The charity Gamcare – which operates the National Gambling helpline – is urging people to recognise the signs that someone may be struggling with gambling over the Christmas period, highlighting their live chat option for those who are not able to make a private phone-call.
Helpline advisers are warning that, for those experiencing gambling harms, “not being able to buy presents for the children is something that hits home for many more than anything else.” The helpline recorded an 18 percent increase in referrals into treatment during pre-lockdown January 2020*, with staff also reporting an increase in safeguarding issues around the festive period.
Christmas can expose:
- The financial issues, social isolation and mental health difficulties that often surround a gambling problem.
- An early December payday can add extra temptation to gamble with other triggers including the influence of alcohol, changes in routine and an increase in sporting events to bet on.
New research of over 1000 UK adults carried out for GamCare in the lead up to Christmas** shows that over six million Brits know someone with a gambling issue. One in five Brits (20 percent) have used either their Christmas pay or bonus on placing a bet, with eight percent saying they do it regularly. A quarter of Brits (25 percent) have regretted placing a bet before.
A helpline adviser said: “A lot of people get their Christmas pay early, so if they bet it all there won’t be another wage until end of January. This is a long time to go without any money.”
“The biggest risk is the expectation that those struggling with a gambling problem will feel from others to provide for their family at Christmas. If they are hiding their gambling, but needing to explain why they haven’t been able to buy presents, they will feel very vulnerable at being found out and very low that they have let people down”.
A helpline caller, who didn’t feel like they could tell their partner they had gambled their wage, “tried to chase it back and inevitably lost it all again – the final straw was that they couldn’t buy their baby Christmas presents.” One more caller, “sold presents to find money to fund their gambling habit, which caused deep regret for them and their family.”
Help and support is available 24 hours a day, seven days a week from the National Gambling Helpline over the festive period. The charity is urging people who may have privacy concerns to contact the helpline on live chat, which can offer more discretion if families or housemates are in close proximity. Live chats made up around 43% of all target calls in 2020/21, up from 37% the previous year*** and the charity expects this trend to continue.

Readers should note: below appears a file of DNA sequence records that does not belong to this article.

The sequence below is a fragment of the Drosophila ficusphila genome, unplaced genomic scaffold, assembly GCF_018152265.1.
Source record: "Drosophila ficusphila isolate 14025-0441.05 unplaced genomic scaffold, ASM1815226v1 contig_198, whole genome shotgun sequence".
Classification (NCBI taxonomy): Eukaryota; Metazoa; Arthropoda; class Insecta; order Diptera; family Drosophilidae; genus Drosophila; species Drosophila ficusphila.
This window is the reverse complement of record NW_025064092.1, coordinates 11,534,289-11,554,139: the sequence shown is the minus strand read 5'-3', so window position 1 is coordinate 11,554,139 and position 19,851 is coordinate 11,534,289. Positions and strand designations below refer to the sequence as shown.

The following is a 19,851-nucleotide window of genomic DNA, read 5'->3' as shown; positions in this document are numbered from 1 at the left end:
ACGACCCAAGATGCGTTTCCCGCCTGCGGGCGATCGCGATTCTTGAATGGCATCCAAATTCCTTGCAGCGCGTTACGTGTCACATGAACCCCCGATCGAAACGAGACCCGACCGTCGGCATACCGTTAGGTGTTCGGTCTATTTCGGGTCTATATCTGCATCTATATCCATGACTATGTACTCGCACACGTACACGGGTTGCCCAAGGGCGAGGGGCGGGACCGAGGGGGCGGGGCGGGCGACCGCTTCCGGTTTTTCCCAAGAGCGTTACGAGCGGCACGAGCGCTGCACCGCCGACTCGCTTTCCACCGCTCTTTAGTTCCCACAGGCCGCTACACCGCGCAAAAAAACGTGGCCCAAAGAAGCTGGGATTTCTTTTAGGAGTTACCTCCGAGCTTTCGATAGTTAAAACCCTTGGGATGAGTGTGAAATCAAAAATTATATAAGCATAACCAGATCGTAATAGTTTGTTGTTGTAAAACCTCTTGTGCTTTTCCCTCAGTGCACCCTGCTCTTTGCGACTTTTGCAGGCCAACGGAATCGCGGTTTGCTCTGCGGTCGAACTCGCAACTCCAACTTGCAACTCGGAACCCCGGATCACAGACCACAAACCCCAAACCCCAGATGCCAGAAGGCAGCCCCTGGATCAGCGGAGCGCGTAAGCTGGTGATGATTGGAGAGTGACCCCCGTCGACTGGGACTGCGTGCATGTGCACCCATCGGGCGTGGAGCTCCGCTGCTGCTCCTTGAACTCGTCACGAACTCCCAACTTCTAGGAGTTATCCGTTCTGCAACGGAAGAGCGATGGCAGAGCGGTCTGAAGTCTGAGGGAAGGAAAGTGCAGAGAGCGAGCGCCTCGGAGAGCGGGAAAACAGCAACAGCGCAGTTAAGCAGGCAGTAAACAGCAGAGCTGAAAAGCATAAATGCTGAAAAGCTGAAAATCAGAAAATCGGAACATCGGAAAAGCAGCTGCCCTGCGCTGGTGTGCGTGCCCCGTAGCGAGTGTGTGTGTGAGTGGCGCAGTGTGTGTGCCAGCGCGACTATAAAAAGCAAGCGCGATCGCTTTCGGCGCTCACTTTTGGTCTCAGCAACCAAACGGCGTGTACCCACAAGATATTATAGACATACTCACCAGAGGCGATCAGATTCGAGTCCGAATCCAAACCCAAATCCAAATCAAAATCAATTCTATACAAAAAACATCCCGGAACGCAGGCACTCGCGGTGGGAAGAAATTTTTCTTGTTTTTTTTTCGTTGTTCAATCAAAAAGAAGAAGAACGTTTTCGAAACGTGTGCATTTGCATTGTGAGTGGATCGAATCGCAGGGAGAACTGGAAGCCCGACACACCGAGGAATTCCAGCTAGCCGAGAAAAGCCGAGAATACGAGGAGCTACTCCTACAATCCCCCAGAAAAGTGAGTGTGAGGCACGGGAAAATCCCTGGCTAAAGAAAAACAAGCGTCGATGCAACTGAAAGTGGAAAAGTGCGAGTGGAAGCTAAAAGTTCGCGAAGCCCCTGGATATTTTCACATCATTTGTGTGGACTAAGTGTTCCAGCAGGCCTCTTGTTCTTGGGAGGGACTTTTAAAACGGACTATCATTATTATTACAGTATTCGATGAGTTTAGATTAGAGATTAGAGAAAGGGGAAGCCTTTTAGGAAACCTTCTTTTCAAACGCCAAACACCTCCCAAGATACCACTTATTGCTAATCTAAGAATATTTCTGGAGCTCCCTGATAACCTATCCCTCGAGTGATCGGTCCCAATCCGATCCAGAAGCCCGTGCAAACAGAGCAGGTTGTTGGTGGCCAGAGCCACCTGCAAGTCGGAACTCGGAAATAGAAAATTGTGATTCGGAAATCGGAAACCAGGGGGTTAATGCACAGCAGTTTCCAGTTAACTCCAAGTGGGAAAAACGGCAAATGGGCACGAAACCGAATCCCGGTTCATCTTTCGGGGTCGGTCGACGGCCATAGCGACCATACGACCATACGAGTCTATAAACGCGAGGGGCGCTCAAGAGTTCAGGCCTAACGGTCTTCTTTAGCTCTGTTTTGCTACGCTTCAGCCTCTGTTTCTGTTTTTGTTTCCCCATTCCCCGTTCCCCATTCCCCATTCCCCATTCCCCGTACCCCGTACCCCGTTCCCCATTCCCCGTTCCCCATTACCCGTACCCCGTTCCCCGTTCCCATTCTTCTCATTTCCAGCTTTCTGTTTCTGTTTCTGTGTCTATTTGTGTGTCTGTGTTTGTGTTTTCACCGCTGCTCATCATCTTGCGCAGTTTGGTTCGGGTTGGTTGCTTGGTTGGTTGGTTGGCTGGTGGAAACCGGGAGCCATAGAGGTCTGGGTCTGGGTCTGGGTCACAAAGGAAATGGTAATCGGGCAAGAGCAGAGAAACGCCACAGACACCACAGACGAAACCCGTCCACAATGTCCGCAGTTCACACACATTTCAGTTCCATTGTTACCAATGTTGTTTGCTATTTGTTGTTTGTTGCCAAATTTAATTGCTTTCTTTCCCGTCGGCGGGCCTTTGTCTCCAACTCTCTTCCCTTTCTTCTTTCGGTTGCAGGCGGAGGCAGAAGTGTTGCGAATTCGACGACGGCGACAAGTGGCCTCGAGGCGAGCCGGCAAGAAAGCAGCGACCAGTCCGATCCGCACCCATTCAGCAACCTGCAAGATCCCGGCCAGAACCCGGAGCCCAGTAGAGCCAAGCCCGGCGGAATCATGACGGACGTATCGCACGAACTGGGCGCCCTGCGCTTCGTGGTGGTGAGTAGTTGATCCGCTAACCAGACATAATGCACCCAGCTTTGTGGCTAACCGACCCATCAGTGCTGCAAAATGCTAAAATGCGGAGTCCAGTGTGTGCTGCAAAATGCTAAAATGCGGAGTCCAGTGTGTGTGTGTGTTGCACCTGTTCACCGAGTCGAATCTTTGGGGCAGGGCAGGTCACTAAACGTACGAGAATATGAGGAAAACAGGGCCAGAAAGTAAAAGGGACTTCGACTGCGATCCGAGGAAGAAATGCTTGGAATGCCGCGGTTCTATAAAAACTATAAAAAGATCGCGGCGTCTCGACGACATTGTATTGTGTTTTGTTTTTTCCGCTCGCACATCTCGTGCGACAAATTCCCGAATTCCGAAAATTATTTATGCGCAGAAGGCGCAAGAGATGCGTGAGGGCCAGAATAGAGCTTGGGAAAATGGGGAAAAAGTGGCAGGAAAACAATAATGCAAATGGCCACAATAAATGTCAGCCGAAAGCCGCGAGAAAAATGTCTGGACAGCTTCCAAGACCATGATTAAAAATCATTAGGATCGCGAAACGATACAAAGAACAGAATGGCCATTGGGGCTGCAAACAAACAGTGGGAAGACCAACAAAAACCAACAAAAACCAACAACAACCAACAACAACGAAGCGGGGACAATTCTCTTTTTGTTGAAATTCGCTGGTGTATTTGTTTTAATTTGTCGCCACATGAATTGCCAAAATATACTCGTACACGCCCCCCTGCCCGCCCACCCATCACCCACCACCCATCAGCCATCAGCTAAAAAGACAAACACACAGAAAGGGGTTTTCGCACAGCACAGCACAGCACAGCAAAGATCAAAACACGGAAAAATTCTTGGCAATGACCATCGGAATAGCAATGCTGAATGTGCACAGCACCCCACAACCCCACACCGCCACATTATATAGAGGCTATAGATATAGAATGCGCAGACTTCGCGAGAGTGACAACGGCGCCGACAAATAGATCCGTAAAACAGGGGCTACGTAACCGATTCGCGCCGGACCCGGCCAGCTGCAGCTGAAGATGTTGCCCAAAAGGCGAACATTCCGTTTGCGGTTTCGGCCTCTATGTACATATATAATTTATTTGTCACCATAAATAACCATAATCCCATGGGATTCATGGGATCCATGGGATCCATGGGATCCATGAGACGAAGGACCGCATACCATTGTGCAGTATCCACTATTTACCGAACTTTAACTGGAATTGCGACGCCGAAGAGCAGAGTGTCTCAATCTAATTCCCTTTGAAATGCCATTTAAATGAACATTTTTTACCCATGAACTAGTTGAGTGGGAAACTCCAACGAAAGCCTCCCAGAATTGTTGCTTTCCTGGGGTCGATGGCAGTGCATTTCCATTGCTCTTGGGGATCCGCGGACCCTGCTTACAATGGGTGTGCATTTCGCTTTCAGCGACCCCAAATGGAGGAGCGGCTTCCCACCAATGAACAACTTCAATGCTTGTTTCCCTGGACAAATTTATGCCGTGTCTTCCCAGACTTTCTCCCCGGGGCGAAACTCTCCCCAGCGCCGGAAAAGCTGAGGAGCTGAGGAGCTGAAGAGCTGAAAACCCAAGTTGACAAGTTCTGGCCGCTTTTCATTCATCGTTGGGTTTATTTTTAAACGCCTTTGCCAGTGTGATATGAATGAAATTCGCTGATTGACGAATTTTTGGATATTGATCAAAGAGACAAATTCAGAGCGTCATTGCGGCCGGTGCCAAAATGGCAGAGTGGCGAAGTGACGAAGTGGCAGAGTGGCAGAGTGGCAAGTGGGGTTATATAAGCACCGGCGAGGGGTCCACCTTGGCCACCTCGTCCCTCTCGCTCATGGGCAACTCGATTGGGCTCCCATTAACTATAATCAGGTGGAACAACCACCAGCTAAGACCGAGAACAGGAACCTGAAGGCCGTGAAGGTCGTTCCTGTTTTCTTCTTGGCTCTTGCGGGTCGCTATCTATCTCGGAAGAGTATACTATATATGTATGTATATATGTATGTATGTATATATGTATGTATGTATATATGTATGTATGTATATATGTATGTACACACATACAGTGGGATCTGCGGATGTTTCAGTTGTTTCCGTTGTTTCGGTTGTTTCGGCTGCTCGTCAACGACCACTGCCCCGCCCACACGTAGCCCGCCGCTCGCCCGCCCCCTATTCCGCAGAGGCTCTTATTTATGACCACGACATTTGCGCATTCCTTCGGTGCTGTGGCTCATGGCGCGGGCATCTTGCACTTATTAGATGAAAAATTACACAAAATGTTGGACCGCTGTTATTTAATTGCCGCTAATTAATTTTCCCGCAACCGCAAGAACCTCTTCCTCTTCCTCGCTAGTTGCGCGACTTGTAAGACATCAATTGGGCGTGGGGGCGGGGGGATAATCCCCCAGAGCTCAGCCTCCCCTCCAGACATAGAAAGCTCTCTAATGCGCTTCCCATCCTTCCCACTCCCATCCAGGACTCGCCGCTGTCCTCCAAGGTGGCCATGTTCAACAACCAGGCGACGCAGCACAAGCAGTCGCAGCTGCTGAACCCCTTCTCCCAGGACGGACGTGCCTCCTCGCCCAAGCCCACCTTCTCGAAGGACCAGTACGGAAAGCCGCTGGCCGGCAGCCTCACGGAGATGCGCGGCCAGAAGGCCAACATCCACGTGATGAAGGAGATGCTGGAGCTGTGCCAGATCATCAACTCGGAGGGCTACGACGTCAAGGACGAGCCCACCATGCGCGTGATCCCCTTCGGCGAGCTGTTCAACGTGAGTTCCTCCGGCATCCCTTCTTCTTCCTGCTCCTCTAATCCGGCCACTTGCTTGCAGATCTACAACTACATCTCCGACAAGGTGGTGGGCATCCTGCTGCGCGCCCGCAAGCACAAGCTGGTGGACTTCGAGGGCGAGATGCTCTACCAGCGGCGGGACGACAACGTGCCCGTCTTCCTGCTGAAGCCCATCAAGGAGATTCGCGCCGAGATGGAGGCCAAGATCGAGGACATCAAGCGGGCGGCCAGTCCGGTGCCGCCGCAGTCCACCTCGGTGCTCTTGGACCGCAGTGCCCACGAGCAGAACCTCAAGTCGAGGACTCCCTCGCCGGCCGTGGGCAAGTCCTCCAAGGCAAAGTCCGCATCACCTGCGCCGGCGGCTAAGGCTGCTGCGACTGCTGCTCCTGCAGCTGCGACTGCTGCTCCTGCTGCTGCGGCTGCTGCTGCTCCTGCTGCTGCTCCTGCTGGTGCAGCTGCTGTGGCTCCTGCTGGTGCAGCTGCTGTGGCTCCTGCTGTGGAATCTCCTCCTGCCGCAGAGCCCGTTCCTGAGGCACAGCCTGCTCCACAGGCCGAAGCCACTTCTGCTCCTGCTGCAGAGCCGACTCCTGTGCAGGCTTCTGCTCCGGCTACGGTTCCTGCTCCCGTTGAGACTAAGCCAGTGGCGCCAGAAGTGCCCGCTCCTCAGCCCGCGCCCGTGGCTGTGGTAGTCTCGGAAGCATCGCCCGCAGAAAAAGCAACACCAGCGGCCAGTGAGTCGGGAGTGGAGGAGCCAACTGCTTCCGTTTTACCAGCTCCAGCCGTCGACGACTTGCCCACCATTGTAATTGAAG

Fiona Macleod, Director of Clinical and Communities, said: “With more financial and family pressures, we know that the festive holidays can be a tough time for people trying to control their gambling. During December, along with an early wage, there are more sporting events in close succession, heavy advertising from gambling companies, coupled with many people having free, unstructured time away from work.
“People who have an issue with gambling may have also spent a long time hiding it, and we often hear that Christmas may be the trigger for them facing their problem. Not being able to buy presents for their children is something that can hit home for those experiencing gambling harms more than anything else. For some people it might be the isolation and loneliness that is the trigger.
“We are always here to listen and support you, when you might feel you have no other options. A message of hope – that is essentially what we’re giving people. Our phone line is open 24/7 over the Christmas period. In lockdowns we have seen an increase in people opting for our live chat option. We want to remind people that this is still available, if privacy is a concern.”
Five signs to look out for if you’re concerned about someone else’s gambling:
- Withdrawn –Not wanting to join in or losing interest in usual activities or hobbies like going out with friends or spending time with family can be one of the early warning signs that gambling could be harmful this Christmas. Wanting to stay at home more frequently, needing to check their phone constantly to check the latest results as so much is riding on a bet during the festive season.
- Changing mood –There could be noticeable changes to their mood and behaviour, including looking worried, agitated or upset for no apparent reason in the lead up Christmas.
- Sleeping problems –If someone is chasing losses and losing money they might not be sleeping. Anxiety or constant worrying can lead to people being up all hours. Continuing to gamble on their phone during the night could lead to sleep patterns being affected – especially in the lead up to the festive season when there is more pressure to have the perfect day.
- Financial signs –Has money gone missing from bank accounts, or are they regularly short of money on a regular basis and are having to borrow money? There may also be more pressure to get loans out, chasing losses now not just to generate income but also to have a nice Christmas.
- Lying –Are you noticing that this person is lying about what they’re doing with their time? The biggest risk is the expectation they will feel from others to provide for Christmas and if they are hiding the gambling but needing to explain why they haven’t been able to buy presents they will feel very vulnerable at being found out and very low that they have let people down.
Gambling is also known as the ‘hidden addiction’, and quite often the signs are not clear.
To find out more, visit https://www.gamcare.org.uk/